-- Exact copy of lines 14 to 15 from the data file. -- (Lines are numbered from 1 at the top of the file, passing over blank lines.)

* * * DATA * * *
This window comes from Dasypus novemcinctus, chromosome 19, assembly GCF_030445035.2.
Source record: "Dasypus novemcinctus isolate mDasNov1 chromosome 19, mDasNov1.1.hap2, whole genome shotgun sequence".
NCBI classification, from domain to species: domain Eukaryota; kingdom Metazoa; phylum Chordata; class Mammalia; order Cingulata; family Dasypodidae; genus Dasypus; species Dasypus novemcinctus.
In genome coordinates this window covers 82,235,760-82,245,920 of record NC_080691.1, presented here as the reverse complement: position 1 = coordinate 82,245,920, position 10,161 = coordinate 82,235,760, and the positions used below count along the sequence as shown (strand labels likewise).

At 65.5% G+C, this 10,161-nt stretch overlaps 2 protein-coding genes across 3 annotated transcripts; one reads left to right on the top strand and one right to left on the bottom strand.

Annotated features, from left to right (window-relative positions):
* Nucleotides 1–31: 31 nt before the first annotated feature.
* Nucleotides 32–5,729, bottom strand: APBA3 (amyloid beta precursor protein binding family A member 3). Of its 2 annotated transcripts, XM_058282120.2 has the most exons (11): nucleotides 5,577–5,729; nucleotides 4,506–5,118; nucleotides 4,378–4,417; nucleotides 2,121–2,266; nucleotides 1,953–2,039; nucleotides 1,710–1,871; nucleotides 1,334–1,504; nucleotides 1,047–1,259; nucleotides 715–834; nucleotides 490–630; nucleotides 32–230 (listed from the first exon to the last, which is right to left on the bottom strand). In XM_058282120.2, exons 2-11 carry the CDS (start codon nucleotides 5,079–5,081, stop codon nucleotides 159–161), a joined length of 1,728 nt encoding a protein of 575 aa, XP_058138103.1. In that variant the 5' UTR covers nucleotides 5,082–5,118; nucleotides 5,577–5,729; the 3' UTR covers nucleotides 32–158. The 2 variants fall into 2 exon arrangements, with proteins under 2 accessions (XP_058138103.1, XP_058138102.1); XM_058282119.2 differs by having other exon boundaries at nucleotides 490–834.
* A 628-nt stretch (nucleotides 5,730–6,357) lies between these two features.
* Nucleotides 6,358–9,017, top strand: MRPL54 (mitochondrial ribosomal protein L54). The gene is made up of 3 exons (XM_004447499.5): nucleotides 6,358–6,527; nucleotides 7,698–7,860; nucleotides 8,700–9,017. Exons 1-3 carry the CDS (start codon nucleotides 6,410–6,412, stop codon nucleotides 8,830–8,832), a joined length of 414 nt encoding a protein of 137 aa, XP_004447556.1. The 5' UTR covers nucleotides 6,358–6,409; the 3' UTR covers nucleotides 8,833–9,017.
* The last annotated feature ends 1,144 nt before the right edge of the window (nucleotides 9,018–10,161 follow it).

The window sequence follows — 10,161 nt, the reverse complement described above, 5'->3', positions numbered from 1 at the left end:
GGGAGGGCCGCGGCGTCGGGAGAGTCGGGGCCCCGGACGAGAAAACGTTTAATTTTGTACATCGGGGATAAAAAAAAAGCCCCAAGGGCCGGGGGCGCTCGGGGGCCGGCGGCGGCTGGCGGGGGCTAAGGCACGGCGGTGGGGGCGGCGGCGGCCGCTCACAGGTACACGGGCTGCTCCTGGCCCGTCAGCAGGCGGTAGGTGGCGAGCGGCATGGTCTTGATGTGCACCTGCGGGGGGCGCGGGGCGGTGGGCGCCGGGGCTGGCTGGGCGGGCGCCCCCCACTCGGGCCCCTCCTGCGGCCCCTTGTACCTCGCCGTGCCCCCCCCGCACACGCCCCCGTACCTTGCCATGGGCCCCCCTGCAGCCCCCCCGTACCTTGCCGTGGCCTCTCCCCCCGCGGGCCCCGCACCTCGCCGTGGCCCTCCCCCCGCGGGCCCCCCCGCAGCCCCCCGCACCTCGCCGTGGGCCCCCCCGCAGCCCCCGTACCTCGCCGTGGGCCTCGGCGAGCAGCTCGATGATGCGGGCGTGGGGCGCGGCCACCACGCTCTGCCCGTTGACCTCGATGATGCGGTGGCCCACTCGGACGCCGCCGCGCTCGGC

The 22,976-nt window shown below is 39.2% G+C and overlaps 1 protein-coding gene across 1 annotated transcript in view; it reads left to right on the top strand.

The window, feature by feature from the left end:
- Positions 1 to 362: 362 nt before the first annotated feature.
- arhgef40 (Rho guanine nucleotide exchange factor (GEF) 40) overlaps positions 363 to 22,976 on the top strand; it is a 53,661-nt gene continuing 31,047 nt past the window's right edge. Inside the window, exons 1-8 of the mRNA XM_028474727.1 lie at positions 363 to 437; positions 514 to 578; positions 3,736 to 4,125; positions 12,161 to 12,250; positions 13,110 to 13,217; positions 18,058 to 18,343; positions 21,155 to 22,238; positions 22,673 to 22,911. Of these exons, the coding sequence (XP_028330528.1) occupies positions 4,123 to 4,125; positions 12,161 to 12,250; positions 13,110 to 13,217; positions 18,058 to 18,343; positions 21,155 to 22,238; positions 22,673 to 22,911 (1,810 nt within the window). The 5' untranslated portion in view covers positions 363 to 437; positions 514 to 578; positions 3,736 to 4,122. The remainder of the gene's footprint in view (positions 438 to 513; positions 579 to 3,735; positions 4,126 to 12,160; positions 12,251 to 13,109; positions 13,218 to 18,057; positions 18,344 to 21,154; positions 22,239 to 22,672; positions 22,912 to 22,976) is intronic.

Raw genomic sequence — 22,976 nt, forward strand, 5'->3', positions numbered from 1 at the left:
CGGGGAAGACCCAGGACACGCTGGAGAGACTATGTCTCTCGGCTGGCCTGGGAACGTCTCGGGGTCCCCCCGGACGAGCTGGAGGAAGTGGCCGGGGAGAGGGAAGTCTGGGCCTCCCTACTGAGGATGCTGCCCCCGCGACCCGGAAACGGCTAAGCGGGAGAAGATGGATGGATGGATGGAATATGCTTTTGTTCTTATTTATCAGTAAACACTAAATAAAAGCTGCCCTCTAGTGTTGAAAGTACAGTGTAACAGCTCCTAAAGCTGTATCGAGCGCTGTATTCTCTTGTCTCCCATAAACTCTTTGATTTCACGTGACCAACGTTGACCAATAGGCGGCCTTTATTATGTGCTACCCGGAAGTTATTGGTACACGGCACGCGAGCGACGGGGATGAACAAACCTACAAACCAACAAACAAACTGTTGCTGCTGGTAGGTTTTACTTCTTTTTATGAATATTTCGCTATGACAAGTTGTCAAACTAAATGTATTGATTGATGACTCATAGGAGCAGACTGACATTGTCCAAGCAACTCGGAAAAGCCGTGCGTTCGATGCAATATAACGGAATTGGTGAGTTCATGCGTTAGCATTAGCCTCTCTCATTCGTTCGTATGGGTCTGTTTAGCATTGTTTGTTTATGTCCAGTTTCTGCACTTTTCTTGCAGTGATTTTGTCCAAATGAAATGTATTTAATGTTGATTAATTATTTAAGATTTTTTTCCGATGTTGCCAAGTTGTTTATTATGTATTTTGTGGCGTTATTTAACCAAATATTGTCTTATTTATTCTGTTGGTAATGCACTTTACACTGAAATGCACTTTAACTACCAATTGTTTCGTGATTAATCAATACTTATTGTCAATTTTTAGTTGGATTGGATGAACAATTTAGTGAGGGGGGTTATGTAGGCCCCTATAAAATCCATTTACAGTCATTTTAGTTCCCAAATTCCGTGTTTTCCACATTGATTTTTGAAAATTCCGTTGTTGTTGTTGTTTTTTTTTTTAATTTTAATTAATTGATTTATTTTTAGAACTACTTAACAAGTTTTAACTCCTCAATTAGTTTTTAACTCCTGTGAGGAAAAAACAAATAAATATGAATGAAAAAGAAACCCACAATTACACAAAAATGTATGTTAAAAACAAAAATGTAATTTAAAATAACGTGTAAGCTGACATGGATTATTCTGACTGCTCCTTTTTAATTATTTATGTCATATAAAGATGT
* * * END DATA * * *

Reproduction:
The 22,976-nt window shown below is 39.2% G+C and overlaps 1 protein-coding gene across 1 annotated transcript in view; it reads left to right on the top strand.

The window, feature by feature from the left end: